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1994 Publications

Sex Differences in Economy During a Two Hour Runby B. Glace, M. McHugh, A. Lazoglu, G. Gleim, FACSMNISMAT, Lenox Hill Hospital, New York, NY. - last modified 2013-02-09 00:00
Med Sci Sports Exerc 26(5):s 1007, 1994


Changes in running economy during prolonged exercise have been described in men, but not in women. We examined changes in economy during a 2 hour run in 8 men and 8 women. Peak oxygen consumption (VO2peak) and oxygen consumption at anaerobic threshold (O2AT) were determined. Subjects then ran at an intensity which elicited O2AT for 2 hours (68.7% vs 66.6% of VO2peak for men and women, p=0.5).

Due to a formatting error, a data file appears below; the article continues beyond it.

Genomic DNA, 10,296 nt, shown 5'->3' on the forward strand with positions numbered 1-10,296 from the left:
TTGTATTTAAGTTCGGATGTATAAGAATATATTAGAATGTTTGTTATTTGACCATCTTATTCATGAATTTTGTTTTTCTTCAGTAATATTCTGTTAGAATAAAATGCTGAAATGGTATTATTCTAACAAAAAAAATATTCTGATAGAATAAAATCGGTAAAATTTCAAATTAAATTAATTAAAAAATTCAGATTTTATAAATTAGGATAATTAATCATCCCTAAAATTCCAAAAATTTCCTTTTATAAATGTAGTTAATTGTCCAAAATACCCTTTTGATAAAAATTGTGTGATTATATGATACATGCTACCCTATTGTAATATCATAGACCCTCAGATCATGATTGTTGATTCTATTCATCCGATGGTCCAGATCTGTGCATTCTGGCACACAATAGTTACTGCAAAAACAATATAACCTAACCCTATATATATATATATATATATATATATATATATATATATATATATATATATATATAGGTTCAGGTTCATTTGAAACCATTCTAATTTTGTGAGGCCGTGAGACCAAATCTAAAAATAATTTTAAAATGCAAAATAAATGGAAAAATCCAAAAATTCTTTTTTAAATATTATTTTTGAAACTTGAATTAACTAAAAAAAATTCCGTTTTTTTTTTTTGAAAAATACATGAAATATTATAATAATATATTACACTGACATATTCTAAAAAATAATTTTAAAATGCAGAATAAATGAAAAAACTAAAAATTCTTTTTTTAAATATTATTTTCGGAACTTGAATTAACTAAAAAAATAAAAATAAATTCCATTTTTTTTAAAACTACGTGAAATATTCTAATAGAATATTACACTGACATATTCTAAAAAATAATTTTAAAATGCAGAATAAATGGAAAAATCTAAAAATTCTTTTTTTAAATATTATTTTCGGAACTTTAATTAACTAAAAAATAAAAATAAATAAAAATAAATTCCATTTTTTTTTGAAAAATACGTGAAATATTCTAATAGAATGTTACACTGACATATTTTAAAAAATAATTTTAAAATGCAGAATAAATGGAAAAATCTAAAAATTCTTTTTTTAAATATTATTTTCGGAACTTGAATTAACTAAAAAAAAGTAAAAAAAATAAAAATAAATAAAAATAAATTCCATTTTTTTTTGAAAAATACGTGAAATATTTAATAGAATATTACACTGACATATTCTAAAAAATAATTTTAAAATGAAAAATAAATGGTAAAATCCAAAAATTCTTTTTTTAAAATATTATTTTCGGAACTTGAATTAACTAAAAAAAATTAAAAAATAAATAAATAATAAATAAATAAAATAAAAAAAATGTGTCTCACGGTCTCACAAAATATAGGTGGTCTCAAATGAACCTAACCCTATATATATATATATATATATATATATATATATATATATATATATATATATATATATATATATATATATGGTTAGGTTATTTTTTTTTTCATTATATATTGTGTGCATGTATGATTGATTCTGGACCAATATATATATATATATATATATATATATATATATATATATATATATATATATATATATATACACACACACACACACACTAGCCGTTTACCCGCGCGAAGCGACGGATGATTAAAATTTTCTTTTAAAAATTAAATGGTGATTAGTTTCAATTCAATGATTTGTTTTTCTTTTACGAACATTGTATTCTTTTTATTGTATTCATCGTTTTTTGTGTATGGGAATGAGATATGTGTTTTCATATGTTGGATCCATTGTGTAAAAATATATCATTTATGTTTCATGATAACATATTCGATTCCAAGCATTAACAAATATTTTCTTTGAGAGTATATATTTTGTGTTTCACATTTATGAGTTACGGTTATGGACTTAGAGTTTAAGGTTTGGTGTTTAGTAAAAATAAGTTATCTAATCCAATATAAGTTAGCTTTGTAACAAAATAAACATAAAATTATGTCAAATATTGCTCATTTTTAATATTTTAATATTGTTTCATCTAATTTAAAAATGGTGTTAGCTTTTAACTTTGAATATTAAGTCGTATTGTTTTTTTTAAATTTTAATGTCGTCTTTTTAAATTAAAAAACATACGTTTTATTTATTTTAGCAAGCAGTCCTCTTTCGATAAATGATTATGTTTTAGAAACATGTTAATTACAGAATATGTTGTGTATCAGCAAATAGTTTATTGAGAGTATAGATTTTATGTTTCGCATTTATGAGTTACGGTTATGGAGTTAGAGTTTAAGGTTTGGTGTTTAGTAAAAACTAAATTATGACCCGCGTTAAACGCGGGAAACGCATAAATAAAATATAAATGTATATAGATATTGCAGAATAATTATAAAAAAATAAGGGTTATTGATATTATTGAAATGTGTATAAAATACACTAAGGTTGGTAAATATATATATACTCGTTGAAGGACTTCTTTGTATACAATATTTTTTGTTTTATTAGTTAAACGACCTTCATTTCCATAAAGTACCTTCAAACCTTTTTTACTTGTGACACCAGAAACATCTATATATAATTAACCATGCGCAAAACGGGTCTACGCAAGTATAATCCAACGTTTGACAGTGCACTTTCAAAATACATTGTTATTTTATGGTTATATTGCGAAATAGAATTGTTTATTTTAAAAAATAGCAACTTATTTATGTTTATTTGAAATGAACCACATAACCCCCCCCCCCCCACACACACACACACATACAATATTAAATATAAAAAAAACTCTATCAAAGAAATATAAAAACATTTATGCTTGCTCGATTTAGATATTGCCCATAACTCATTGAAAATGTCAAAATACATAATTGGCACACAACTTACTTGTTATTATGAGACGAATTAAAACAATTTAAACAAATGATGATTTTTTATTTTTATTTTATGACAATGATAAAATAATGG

Water was ingested at a rate of 0.5% of body weight each half hour. The temperature was maintained at 19.7oC and 20.6oC, for men and women respectively (NS). Oxygen uptake (O2) and respiratory exchange ratio (RER) was measured initially and at 2 hours. Body weight declined in the men (p=0.001), but not in the women (p=0.12).

Men increased O2 by 4.8% (p=0.001), and women by 2.2% (p=0.10), during exercise. Comparisons between men and women are shown below +/- SEM:

Ratings of Perceived Exertion did not differ between sexes. These observations in men have been reported elsewhere. The nonsignificant increase in O2 in women during prolonged exercise has not been previously documented and does not appear to be due to differences in substrate utilization, but may be related to their better maintenance of hydration.